Mass Media, Framing and Climate Change

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Defining the Issue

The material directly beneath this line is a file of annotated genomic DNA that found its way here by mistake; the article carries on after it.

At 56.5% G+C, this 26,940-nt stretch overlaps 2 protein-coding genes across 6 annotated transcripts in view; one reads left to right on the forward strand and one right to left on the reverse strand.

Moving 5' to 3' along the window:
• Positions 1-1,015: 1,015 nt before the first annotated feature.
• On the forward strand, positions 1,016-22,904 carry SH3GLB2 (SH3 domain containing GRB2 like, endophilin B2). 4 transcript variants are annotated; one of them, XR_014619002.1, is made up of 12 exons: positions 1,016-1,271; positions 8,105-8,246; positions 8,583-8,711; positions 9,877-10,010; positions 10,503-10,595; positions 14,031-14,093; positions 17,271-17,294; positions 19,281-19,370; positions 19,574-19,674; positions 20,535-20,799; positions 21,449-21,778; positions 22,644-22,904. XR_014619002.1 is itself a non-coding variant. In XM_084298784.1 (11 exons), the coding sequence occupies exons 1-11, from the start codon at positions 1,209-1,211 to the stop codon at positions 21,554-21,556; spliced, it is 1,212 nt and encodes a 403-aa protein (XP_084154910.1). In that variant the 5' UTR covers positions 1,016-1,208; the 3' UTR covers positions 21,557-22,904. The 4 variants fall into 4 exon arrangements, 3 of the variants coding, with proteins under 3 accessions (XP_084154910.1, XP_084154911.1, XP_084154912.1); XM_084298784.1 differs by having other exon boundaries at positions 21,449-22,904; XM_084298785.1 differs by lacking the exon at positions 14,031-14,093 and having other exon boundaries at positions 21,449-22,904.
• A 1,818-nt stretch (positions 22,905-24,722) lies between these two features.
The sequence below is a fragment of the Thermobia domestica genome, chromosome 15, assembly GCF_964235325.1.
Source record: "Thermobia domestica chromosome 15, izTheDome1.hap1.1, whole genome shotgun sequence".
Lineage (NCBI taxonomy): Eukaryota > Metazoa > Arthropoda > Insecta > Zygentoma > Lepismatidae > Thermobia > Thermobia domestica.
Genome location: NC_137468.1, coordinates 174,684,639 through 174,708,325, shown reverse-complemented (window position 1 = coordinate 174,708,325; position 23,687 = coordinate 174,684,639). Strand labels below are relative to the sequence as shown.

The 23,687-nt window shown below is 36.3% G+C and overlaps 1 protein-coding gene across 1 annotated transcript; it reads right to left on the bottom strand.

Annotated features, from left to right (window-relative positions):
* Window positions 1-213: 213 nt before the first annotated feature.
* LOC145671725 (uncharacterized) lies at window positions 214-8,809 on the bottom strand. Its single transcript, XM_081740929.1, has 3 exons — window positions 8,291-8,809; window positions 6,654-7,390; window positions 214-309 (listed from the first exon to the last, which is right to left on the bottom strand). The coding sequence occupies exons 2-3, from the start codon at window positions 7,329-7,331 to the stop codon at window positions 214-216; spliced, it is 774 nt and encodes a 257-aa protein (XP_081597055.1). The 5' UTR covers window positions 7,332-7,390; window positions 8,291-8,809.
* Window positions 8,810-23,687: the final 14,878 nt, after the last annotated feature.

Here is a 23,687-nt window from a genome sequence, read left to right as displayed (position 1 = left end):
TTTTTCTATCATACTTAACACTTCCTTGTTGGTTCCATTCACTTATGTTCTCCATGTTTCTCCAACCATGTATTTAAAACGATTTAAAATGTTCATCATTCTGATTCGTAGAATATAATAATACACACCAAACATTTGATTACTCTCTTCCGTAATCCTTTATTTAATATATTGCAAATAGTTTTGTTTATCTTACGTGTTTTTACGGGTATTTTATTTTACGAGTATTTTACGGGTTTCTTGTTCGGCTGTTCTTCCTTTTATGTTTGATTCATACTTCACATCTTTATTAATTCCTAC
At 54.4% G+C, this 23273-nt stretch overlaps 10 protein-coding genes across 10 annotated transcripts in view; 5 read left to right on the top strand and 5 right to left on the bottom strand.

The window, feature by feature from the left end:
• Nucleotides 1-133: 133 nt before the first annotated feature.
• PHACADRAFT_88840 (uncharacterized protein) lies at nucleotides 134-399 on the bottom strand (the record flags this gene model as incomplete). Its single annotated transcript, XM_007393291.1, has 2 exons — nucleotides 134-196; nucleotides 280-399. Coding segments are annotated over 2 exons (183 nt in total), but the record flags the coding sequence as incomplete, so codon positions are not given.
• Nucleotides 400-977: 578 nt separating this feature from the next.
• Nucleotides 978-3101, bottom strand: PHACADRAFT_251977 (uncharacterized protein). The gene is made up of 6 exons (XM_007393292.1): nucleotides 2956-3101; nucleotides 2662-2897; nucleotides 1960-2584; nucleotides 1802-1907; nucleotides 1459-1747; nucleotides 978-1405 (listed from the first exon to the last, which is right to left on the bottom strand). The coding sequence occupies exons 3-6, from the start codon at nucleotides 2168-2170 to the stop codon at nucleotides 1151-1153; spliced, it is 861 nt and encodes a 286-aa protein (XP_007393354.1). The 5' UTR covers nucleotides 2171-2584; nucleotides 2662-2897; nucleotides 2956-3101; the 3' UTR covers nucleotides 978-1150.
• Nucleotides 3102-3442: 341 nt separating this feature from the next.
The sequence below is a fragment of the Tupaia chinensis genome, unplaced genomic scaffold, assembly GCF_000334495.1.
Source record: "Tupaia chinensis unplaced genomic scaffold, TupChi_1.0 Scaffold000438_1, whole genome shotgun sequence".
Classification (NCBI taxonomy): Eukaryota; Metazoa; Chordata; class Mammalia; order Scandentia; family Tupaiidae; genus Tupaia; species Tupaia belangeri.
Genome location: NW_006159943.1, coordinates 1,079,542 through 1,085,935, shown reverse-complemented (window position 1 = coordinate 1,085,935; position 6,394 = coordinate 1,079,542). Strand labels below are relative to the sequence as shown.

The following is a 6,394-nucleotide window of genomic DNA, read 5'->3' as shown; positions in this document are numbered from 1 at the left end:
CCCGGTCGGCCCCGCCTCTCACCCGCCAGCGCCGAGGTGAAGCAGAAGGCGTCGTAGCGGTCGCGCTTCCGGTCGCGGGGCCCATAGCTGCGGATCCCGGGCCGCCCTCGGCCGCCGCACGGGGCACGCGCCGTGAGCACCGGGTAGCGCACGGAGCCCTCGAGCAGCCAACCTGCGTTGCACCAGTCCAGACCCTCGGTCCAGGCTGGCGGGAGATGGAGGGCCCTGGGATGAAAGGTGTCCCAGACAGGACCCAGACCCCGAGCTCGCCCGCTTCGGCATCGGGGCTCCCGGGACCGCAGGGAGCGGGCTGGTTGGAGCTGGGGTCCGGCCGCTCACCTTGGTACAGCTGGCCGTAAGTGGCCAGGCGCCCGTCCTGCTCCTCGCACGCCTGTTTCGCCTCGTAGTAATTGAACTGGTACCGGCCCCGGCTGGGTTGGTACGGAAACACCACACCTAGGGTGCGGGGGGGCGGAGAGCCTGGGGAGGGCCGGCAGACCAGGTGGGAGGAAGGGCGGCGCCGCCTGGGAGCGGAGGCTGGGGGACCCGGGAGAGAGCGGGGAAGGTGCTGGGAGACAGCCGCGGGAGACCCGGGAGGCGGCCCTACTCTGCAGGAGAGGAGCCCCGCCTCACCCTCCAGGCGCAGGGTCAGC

This chapter outlines how climate change is presented in The New Zealand Herald, The Irish Times and The Guardian. It presents analysis of how much coverage climate change news was afforded during the Cancun conference and what types of journalists wrote the bulk of the coverage. The dominant framing of climate change as an economic problem is explored. How and how often the newspapers report climate science is discussed, followed by analysis of the frequency and extremity of climate catastrophe or scare story framing. How Big an Issue?               The Cancun conference was not the only thing that happened between November 29 and December 13 2010. In New Zealand, a fatal explosion at the Pike River coal mine led the news. Amidst a debt crisis in Ireland, the government unveiled a €15 billion austerity package imposed by the EU in return for an €85 billion economic rescue package. Britain experienced widespread protests against rising university tuition fees, a strike by London Underground workers, H1N1 “swine flu” cases, the engagement of Prince William and Kate Middleton and the fiftieth anniversary of Coronation Street. Extreme winter weather closed critical infrastructure in Britain and Ireland and was also felt across Europe and North America. A NATO summit was held in Lisbon, Portugal and a G20 summit in Seoul, South Korea. Much of Latin America experienced extreme flooding. Wikileaks released 250,000 classified documents and Interpol issued a warrant for the arrest of Julian Assange. Nobel Prizes were awarded. Cholera reached epidemic levels in Haiti, as the country was preparing for an election. National elections were held or their results announced in nine other countries.281 FIFA announced the locations of the 2018 and 2022 football world cups. North and South Korea exchanged artillery fire over Yeonpyeong Island. Two new planets were discovered. The Cancun conference had to contend with all these and more for newsworthiness and this analysis suggests that often climate change lost out. Judging newspapers by their front pages is a blunt but illustrative method of analysis that reveals little about how journalists frame climate change but does illuminate how importantly editors and publishers view the politics of climate change. Climate change does not feature on the front page of any of the three newspapers at the time of the Cancun conference. Given the Pike River mining tragedy in New Zealand and the debt crisis in Ireland, it is not surprising that neither The Irish Times nor The New Zealand Herald mentions climate change on its front page at any time during the period of analysis. One New Zealand Herald Cancun story made the front page of the World section of the newspaper.282 In The Irish Times, the highest-placed climate-related story was on page seven, and it is about science in general not climate change or the Cancun conference specifically.283 Neither did The Guardian report climate change or the Cancun conference on its front page; climate change was accorded space on page two, but only once.284 This lack of placement of climate change stories on the front page suggests that climate change is not considered to provide the journalistic hooks necessary for a front page story. The trend is consistent across the dataset that climate change is rarely anywhere near the front of the newspapers: climate change is not often given prominent or front-page space even during global climate conferences. The topics of editorials can also be counted to provide a measurement of the importance that newspapers place on issues. The specific content and framing of the editorials also sheds light on understandings of climate change, as is explored later in this thesis. The Guardian published two editorials about Cancun during the analysis period, The New Zealand Herald published one and The Irish Times none. This crudely suggests that The Guardian placed most editorial weight on climate change as an important issue at the time of the Cancun conference and The Irish Times placed least. Figure 5.1 shows the total number of climate change-relevant items published in the three newspapers during the analysis period. The Guardian published nearly double the twenty three items in each of The Irish Times and The New Zealand Herald. In Britain there was not one major news event that defined the media landscape during the period of analysis like there was in Ireland (debt crisis) and New Zealand (mining disaster), and this correlates with more space in The Guardian for climate change journalism. newspaper. These figures show that The Guardian published significantly more words in total but also on average published fewer words per item: The Guardian contains more, shorter items while the other two newspapers tend to contain fewer but longer items. Many of the shorter items in The Guardian are comment or opinion items from people who are not journalists, and this dimension of public debate in The Guardian is returned to later in this thesis.  Who Writes Climate